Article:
An Oxford University research team in the UK have launched a project that marries community support and online technology in the name of penguin conservation.
It's called PenguinWatch - volunteers are asked to count penguins in a series of photographs taken across the continent of Antarctica. After a brief tutorial, anyone can use simple tools to mark chicks, eggs, and adults in each penguin colony, to assist with the team's conservation and research efforts.
The project launched yesterday, and has been touted as the largest Antarctic citizen science venture in the world.
The team now have more that 75 cameras across Antarctica and its surrounding islands. Each camera takes a picture every hour, meaning hundreds of thousands of new images still await analysis.
"Their counts will then be compared to an algorithm being developed by computer scientists to automate penguin counting from photos," reads an official bulletin on the Australian Antarctic Division's website.
There's even potential for schools to use the project as a teaching tool, lead researcher Dr Tom Hart tells BBC News. By getting classrooms to adopt their own colonies, they can have fun and "[learn] about Antarctica along the way".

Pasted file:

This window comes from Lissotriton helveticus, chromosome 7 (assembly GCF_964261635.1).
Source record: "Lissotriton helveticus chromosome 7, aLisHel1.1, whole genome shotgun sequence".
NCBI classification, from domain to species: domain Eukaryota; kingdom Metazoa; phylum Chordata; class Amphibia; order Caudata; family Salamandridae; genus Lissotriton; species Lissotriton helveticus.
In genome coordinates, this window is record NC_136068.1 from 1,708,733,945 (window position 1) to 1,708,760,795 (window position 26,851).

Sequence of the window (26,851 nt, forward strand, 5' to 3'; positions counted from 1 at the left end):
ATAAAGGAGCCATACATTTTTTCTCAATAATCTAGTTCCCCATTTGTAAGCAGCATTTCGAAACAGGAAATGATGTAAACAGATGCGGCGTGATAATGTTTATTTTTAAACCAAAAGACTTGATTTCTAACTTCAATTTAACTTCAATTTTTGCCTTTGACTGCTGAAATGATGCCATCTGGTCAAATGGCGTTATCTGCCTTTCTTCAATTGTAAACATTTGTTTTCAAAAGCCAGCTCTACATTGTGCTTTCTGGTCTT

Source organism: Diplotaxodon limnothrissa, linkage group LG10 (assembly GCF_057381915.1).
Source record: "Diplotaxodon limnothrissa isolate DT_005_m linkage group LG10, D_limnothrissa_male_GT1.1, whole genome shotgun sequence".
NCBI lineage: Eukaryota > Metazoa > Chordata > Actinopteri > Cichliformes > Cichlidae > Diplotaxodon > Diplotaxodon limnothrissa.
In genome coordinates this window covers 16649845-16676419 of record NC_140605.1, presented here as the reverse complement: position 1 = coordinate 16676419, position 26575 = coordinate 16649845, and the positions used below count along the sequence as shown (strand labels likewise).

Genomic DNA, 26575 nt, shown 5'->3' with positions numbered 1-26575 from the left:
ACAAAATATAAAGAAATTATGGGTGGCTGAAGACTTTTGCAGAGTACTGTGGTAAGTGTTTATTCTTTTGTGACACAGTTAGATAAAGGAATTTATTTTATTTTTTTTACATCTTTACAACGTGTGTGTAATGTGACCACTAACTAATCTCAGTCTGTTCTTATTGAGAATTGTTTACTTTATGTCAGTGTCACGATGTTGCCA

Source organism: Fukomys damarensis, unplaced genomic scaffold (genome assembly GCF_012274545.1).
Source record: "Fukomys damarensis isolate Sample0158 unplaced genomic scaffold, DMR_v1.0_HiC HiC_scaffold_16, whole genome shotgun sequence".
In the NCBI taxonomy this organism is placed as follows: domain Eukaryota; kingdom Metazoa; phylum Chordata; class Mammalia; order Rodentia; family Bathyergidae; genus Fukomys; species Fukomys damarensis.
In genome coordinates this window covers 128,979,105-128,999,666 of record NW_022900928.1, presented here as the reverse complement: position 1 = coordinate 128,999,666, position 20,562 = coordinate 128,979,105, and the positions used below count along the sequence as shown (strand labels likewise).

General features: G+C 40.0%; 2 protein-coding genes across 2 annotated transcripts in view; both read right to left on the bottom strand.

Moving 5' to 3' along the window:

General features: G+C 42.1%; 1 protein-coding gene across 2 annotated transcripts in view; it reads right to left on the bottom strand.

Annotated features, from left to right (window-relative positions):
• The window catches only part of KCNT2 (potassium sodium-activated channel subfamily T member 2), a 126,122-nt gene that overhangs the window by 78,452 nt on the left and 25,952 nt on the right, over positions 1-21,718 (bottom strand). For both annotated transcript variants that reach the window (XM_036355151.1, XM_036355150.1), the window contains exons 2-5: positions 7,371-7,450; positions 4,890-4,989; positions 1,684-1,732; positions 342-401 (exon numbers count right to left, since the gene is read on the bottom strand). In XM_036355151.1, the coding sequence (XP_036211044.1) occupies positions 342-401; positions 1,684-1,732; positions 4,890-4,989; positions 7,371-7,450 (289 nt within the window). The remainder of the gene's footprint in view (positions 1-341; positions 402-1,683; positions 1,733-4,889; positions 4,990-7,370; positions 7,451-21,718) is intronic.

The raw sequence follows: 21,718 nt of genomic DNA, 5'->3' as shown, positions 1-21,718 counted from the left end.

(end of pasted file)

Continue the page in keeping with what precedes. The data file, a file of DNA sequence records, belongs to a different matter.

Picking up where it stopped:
Currently the team tracks 30 odd colonies in these regions which include gentoo, chinstrap, King, emperor and Adélie penguins native to the region.
"We can't do this work on our own, and every penguin that people click on and count on the website - that's all information that tells us what's happening at each nest, and what's happening over time," said Dr Hart.
The importance of their research comes from census data that show a link between global warming a decline in penguin populations, especially in adelie and chinstrap penguins.
PenguinWatch is the latest project in an increasing swell of citizen science approaches to data analysis. Last August, during National Science Week 2015, a similar volunteer program was put in place by the International Centre for Radio Astronomy Research (ICRAR) in Western Australia - here the goal was to help astronomers classify the images of thousands of galaxies located billions of light years away.